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SRMAC covers water, potatoes

Posted: Thursday, Feb 14th, 2013


New Holland tractors of all different sizes were outside Ski-Hi Park during the Ag Conference, along with John Deere, Caterpillar, and other brands of farm equipment.


MONTE VISTA —Keynote Speaker Ken Meter spoke about sharing and cooperation between farmers at the Southern Rocky Mountain Agricultural and Trade Fair Wednesday, Feb. 6.

The discussion fit with the conference theme of “Farming Under Times of Stress,” as he examined the relationships between farmers, ranchers, food processors and consumers.

President of Crossroads Resource Center, Minneapolis, Minn., Meter is one of the most experienced food systems analysts in the United States, and has 41 years experience in inner-city and rural community capacity building. He told the crowd about imperfections in today’s system of raising and distributing food, and how in local operations, strongly focused distributors and marketers could better serve both consumers and the original growers.

Meter told the audience that the government-mandated and top-down methods of food distribution are not healthy or even maintainable for Americans or the world. Two factors working against the present methods are U.S. obesity rates, which have exploded upward since 1976 through the use of sweeteners and the fact that agricultural, inflation adjusted, income now is no greater than it was during the first full year of the Depression.

Levels of human population growth will require farmers to produce more food even though resources are going to be the same or fewer than today, Meter told the audience. Resources include the space available for farming, weather influenced by climate trends, increasing medical costs with aging and increased obesity taken into account. Given today’s sweetener consumption level, “Medical costs of obesity are $174 billion a year,” Meter said.

The Crossroads Response and Meter’s advice is to restore or create cooperation between producers and consumers. “We’re losing our sense of food community,” he said. People do not seem to know much about food they eat, where it is grown or how much it cost if nothing else in transportation to reach their table. To summarize, Meter said, “Local foods may be the best path for rebuilding our economy,” but cautioned, “Local may be shorthand for niche markets.”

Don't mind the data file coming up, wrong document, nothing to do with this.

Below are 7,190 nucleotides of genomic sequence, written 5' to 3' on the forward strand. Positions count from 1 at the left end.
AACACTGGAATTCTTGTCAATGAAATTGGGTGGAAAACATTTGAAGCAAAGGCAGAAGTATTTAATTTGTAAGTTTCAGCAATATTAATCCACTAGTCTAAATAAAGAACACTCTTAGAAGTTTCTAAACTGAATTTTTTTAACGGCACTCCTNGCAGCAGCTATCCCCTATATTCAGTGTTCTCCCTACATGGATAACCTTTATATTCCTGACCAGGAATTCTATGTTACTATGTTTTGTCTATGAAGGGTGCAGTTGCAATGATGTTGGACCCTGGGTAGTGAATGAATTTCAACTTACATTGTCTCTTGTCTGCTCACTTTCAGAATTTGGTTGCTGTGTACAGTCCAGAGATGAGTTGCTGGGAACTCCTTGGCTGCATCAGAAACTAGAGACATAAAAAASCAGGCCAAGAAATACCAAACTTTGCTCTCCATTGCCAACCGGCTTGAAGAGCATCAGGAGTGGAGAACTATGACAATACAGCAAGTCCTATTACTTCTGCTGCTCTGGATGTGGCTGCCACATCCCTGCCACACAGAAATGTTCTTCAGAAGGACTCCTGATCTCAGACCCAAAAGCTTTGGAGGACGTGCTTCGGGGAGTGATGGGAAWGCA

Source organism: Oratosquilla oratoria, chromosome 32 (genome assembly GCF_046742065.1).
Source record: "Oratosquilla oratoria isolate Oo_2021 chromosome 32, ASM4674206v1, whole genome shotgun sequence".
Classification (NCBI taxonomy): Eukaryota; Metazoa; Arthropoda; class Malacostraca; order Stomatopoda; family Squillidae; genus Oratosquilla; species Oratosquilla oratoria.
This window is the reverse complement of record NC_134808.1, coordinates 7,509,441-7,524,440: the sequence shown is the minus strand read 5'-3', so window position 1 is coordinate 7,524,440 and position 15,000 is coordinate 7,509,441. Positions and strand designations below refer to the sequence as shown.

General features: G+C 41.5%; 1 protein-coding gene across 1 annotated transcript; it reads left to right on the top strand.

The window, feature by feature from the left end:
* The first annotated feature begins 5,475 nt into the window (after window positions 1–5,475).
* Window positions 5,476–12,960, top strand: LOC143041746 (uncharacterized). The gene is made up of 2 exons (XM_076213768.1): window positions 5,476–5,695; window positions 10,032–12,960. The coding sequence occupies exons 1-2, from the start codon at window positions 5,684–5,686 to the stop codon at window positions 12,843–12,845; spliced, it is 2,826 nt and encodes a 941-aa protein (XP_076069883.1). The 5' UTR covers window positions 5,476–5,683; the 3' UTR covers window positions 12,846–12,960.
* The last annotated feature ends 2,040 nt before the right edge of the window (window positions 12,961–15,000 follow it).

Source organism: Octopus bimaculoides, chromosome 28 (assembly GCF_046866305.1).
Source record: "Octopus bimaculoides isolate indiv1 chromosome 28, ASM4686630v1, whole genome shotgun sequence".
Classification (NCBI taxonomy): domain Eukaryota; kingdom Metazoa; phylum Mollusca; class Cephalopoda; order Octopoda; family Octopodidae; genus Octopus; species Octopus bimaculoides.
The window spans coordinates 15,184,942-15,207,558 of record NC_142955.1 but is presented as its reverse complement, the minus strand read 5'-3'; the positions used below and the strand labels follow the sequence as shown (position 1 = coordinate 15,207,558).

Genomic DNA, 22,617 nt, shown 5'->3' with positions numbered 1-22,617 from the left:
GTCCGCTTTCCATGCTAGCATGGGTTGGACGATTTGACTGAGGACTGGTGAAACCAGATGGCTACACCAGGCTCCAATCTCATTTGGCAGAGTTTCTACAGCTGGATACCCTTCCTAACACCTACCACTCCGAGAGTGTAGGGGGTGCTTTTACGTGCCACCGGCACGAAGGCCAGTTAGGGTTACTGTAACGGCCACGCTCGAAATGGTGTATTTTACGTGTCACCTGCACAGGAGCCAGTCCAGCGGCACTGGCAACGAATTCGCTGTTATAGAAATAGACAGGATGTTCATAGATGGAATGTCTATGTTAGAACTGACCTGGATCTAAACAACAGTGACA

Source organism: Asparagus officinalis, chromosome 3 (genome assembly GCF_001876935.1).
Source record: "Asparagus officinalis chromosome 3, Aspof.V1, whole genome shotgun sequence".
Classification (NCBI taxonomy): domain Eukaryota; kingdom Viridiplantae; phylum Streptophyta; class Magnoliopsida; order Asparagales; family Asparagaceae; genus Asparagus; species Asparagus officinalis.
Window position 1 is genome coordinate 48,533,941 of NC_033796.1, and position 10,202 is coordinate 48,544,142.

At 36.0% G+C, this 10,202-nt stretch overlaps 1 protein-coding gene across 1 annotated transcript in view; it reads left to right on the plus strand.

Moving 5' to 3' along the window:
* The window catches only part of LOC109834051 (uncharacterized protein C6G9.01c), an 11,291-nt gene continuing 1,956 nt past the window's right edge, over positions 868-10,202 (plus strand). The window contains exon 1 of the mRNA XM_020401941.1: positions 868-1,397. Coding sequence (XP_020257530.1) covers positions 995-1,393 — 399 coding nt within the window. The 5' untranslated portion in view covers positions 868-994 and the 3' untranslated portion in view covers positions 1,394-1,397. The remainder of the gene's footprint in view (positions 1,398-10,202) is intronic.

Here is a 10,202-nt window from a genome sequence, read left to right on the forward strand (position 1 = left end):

He cited an example in the Appalachian Community Enterprise Network based in the southeastern Ohio town of Athens. “Allowing low-income people not to just accept handouts,” but take compensated parts in the packaging and distribution of food. Snowville Creamery a West Virginia dairy plant founded a few years ago by Warren Taylor wholesales to Jeni Britton Bauer’s Jeni’s Splendid Ice Creams. She told Meter, “Our growth is based on Snowville’s growth,” her firm sells in the Cincinnati area.

Meter has been encouraged by recent trends. Crossroads efforts and input have encouraged Direct Food Sales, and showed a United States map with an increasing number of blue-colored marked areas defined as “Sectors of people selling in higher proportions to their own local population,” than simply growing and processing a food and sending it hundreds or thousands of miles away.

“Farmers in Montezuma County earn basically the same as they did in 1969, with the dollar now being worth one-sixth of what it was then,” but “1.2 percent of what farmers sell go directly to consumers, three times the national average.” He said, “A lot of farmers depend on someone working off the farm,” to allow their operations to stay in existence, “Sixty-six percent of all farms in Montezuma County reported a net loss in 2007.”

The answer, according to Meter, is more local focus in production and consumption. “Using local inputs would reduce those costs.” And, the ultimately, the final buyer should not forget their role:  “If a region’s consumers bought $5 a week in food products from local farmers each week, the differences would be huge.”

To end the presentation, Meter answered a concern from local geologist and resident of Rio Grande County, Charles Spielman. Would the low population density here be an obstacle, “will that block things like you’ve have talked about from happening here?”

Meter did not give an all-encompassing answer, but he did say, “Make it efficient to trade locally, rather than shipping virtually all the production away.”

Meter’s speech was co-sponsored by Farm Credit of Southern Colorado. He serves as a consultant to the USDA, EPA, the Minnesota Pollution Control Agency, and several universities. He also managed the grant review panel for USDA Community Food Projects Competitive Grants Program. He serves as a contributing editor to the Journal of Agriculture, Food Systems, and Communtiy Development, he has taught the “Economic History of U.S. Agriculture” at the University of Minnesota and graduate-level Microeconomics at the Harvard Kennedy School.









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